The Peel Basin Entertainment Complex is therefore a definitely worthwhile and complementary addition to Montreal's tourism offer and one that can be leveraged year round. Besides creating a natural link between the downtown core and Old Montreal, this project would trigger a vast revitalization and development of the Montreal harbourfront, an extremely important and strategic territory that would finally connect the river to downtown, allow citizens to reclaim access to the waterfront and generate development projects in the order of $8 billion until 2025. The Société du Havre has already stated that the Peel Basin Entertainment Complex is a cornerstone of its project.
Still, while the Complex holds promise for Montreal's economic and tourism development, the environmental and social concerns it raises must not be ignored.
From an environmental perspective, the Complex will be built according to sustainable development principles (LEED) and with a view to enhancing our heritage. All the land on which the facilities will be built will be decontaminated. Beyond that, the project will protect Île Notre-Dame from unbridled development and preserve its green space, yet still provide the impetus to one day reclaim the waterfront along the Montreal harbourfront. From a social perspective, Loto-Québec is mindful of the communities affected by the project, as did the TOHU, the Cité des arts du cirque de Montréal. Loto-Québec understands that sustainable development is not possible without
striking a balance between social responsibility and economic development. To this end, it has already launched a dialogue with residents in the surrounding areas in order to minimize the inconveniences created by the project and to highlight the jobs that will be created by this initiative. While these concerns must be taken into account at all stages of the project, they ultimately must not cripple the process.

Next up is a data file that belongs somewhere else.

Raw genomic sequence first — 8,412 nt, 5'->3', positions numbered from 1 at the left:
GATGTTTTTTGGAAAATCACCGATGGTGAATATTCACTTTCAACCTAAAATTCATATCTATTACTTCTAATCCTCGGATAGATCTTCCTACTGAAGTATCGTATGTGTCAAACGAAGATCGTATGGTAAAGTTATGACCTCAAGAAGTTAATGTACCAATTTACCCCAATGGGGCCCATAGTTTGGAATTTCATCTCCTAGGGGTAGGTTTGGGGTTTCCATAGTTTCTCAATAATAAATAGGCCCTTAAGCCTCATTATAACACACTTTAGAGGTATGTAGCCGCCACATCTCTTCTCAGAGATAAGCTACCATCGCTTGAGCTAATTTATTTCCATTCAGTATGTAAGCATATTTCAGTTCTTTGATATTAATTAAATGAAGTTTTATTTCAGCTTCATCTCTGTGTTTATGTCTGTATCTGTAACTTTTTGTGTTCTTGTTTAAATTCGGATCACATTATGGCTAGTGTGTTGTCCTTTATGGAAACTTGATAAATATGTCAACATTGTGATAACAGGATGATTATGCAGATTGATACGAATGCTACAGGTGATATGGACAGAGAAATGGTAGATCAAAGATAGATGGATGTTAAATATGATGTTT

A Support Coalition
Because we are not alone to believe in this project, we decided to bring together organizations and key players from the tourism, economic, cultural and sport sectors to form a Coalition. This Coalition will collect relevant statistics and research regarding the project in order to highlight its benefits and spin-offs and encourage the government to make a quick decision.
To date, about twenty of Montreal's largest organizations have come out in favour of the project. We will continue to seek additional supporters and announce them as they join our group.
The Peel Basin Entertainment Complex is the stuff of dreams and creativity. It calls for a combination of careful planning and boldness. The only one of its kind in the world, this mega project would provide Montreal and Quebec with a powerful economic development, tourism and cultural lever. And consequently, we must make this happen.